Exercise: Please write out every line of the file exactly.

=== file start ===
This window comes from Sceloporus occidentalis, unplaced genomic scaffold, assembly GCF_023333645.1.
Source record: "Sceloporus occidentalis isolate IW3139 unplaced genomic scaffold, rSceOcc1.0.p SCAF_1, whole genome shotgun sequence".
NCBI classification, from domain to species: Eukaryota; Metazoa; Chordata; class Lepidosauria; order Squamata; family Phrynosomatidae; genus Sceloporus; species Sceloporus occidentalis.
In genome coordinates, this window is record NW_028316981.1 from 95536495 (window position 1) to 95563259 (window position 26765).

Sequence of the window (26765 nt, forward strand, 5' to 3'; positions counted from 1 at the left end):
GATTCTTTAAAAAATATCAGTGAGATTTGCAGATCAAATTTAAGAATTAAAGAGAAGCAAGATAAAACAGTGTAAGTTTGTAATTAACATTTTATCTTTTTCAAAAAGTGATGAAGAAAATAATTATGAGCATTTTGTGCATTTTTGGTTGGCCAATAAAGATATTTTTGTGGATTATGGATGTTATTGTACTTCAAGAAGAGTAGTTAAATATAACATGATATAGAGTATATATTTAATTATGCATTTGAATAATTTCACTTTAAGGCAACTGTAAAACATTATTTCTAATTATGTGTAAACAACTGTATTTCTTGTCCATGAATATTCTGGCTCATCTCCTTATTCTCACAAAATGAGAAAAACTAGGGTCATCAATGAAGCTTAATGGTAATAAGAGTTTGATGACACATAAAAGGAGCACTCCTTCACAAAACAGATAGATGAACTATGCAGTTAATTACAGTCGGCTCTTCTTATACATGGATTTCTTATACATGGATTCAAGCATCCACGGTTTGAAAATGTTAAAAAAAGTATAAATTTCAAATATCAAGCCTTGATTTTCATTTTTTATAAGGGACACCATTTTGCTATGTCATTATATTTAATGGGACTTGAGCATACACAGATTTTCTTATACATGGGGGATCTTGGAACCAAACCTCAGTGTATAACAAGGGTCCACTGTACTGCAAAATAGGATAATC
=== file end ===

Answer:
This window comes from Sceloporus occidentalis, unplaced genomic scaffold, assembly GCF_023333645.1.
Source record: "Sceloporus occidentalis isolate IW3139 unplaced genomic scaffold, rSceOcc1.0.p SCAF_1, whole genome shotgun sequence".
NCBI classification, from domain to species: Eukaryota; Metazoa; Chordata; class Lepidosauria; order Squamata; family Phrynosomatidae; genus Sceloporus; species Sceloporus occidentalis.
In genome coordinates, this window is record NW_028316981.1 from 95536495 (window position 1) to 95563259 (window position 26765).

Sequence of the window (26765 nt, forward strand, 5' to 3'; positions counted from 1 at the left end):
GATTCTTTAAAAAATATCAGTGAGATTTGCAGATCAAATTTAAGAATTAAAGAGAAGCAAGATAAAACAGTGTAAGTTTGTAATTAACATTTTATCTTTTTCAAAAAGTGATGAAGAAAATAATTATGAGCATTTTGTGCATTTTTGGTTGGCCAATAAAGATATTTTTGTGGATTATGGATGTTATTGTACTTCAAGAAGAGTAGTTAAATATAACATGATATAGAGTATATATTTAATTATGCATTTGAATAATTTCACTTTAAGGCAACTGTAAAACATTATTTCTAATTATGTGTAAACAACTGTATTTCTTGTCCATGAATATTCTGGCTCATCTCCTTATTCTCACAAAATGAGAAAAACTAGGGTCATCAATGAAGCTTAATGGTAATAAGAGTTTGATGACACATAAAAGGAGCACTCCTTCACAAAACAGATAGATGAACTATGCAGTTAATTACAGTCGGCTCTTCTTATACATGGATTTCTTATACATGGATTCAAGCATCCACGGTTTGAAAATGTTAAAAAAAGTATAAATTTCAAATATCAAGCCTTGATTTTCATTTTTTATAAGGGACACCATTTTGCTATGTCATTATATTTAATGGGACTTGAGCATACACAGATTTTCTTATACATGGGGGATCTTGGAACCAAACCTCAGTGTATAACAAGGGTCCACTGTACTGCAAAATAGGATAATC